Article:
Spotify did do a pretty good job of spacing ads, leaving a minimum of three songs between breaks and never playing more than one spot at a time. Songs out of the ads, however, were nearly always weak, even by the standards of Spotify’s own popularity indicator – a missed opportunity.

Spotify  12 out of 30

Rdio-Logo-Gradient

By a country mile Rdio was the least diverse in terms of artist range (see Fig 1 above), with just nine – yes, nine – artists played across thirty songs, all of them from the Creedbox Chili Pilots end of the spectrum. (UK service Blinkbox was the most diverse with 27 artists across 30 songs.) Artist separation was extremely poor as a result, with many acts additionally being locally irrelevant to the UK.

Rdio was also one of only three services – the others being Spotify and Napster – to play the same song twice during the 30-song session. It played the most ads of all the services – 13 in total; after opening with an ad-free sweep of five songs (all of them outside the Top 10 most popular by artist), the spots came in thick and fast, with some gaps being as small as one position. Playing fewer artists than ads does beg the question whether Rdio’s ‘artist radio’ feature might better be described as ‘ad radio’. Overall, a deeply unsatisfying listen. 

Rdio – 13 out of 30

Pandora_alt_mirrorBravo, Pandora! A smart radio provider unafraid to play hits – unsurprising perhaps, given that it’s a radio-first service, and Pandora’s much smaller library puts it closer to broadcast radio in terms of programming philosophy. Whatever you think of Pandora, it definitely understands radio audiences, a fact reflected by its massive user numbers.

After Blinkbox and Napster, Pandora tied with iTunes Radio for diversity, with a total of 23 artists played over 30 songs, and it was the first service of the eleven I reviewed to play non-US artists – Muse and Franz Ferdinand. What, you might ask, do these two artists – Franz especially – have in common with Foo Fighters? Importantly, they have hits, and more importantly still, Pandora played them. Play ‘Take Me Out’ by Franz Ferdinand – a band only tangentially related to Foos – over ‘Weathered’ by Creed any day. Other than these British bands though, Third Eye Temple Peppers abounded.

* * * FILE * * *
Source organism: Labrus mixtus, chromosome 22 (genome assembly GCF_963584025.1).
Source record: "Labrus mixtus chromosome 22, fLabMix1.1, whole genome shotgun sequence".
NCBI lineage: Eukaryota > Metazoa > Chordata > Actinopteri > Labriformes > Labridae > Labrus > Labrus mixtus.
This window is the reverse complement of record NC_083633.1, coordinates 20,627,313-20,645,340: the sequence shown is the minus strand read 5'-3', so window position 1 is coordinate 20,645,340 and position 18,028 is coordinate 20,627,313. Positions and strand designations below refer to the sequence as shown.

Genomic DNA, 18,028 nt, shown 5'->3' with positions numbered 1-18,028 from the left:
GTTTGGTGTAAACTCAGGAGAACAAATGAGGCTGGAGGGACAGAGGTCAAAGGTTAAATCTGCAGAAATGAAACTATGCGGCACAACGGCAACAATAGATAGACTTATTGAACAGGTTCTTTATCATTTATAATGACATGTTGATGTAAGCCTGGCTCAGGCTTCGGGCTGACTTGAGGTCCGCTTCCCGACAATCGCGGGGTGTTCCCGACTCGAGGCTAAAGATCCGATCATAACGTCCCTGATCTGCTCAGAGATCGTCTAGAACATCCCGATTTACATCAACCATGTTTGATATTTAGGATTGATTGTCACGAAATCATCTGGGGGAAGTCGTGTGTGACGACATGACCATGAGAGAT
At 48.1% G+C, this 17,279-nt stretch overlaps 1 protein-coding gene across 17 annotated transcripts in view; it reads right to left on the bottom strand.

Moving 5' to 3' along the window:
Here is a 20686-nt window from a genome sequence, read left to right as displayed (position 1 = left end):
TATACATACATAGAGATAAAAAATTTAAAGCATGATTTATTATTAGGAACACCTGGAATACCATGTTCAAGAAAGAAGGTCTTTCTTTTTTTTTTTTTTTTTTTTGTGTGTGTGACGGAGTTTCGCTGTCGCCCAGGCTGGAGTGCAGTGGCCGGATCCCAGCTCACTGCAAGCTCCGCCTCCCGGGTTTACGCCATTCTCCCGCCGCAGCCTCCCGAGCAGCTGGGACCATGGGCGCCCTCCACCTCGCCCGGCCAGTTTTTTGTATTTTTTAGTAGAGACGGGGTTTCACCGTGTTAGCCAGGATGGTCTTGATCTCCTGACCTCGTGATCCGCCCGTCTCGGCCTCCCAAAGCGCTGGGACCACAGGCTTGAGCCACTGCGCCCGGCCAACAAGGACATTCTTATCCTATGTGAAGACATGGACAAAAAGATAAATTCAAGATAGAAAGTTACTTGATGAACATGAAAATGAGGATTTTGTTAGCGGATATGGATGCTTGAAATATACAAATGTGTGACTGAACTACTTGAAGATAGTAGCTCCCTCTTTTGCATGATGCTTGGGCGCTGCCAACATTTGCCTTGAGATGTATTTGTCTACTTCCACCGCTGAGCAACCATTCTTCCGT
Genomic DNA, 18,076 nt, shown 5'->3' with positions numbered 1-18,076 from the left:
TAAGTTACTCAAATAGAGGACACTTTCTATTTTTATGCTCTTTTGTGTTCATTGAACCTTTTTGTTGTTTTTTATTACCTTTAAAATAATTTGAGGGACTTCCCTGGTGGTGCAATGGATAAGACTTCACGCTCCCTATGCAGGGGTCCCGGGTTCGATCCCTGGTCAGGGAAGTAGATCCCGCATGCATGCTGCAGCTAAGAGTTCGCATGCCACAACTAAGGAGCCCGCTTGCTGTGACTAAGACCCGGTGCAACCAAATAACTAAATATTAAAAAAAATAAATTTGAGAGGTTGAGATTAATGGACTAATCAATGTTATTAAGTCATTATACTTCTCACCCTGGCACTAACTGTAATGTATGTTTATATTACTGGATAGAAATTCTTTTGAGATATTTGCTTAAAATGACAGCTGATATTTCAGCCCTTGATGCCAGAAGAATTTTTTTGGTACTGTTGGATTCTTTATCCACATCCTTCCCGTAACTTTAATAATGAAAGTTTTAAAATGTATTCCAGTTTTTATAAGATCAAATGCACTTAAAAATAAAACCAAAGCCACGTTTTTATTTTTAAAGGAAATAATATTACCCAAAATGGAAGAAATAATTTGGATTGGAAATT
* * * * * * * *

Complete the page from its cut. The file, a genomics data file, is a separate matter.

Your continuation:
Pandora played only 9 ads over the 30-song session, my only complaint being a spot placed after the very first song. Songs out of ads were almost always hits (based on US chart performance as Pandora isn’t available in the UK). Barring a few quibbles over artist separation, artist radio on Pandora was an engaging listen, with a good ratio of discovery to familiarity. Impressive. 

Pandora – 27 out of 30

logo_deezerDeezer was musically much the same as Spotify, i.e. exclusively US modern rock. After opening with ‘Congregation’ by Foo Fighters we had two funereally slow and sparse ballads from QOTSA and then Smashing Pumpkins, which property scheduling on broadcast radio would never allow, especially so early in a stream.